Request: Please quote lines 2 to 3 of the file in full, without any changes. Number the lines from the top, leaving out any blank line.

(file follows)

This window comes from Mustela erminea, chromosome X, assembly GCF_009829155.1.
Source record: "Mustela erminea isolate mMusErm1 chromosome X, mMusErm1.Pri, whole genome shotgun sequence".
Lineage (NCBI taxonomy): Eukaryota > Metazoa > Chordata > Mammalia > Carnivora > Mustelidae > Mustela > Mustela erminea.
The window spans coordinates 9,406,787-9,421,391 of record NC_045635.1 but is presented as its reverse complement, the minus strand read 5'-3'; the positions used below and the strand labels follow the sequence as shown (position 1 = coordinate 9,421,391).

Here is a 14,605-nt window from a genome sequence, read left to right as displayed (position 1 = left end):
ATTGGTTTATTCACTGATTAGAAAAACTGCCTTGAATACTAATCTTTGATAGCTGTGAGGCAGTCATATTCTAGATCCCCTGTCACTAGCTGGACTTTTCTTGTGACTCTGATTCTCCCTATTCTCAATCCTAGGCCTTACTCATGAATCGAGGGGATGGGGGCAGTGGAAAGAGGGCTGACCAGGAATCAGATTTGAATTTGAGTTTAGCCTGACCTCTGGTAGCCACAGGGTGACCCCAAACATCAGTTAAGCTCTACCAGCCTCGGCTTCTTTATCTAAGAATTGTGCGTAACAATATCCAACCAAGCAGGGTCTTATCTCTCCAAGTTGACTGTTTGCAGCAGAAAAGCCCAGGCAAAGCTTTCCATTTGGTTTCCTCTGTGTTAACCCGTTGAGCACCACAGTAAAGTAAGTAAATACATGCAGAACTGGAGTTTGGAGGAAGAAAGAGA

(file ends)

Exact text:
Source record: "Mustela erminea isolate mMusErm1 chromosome X, mMusErm1.Pri, whole genome shotgun sequence".
Lineage (NCBI taxonomy): Eukaryota > Metazoa > Chordata > Mammalia > Carnivora > Mustelidae > Mustela > Mustela erminea.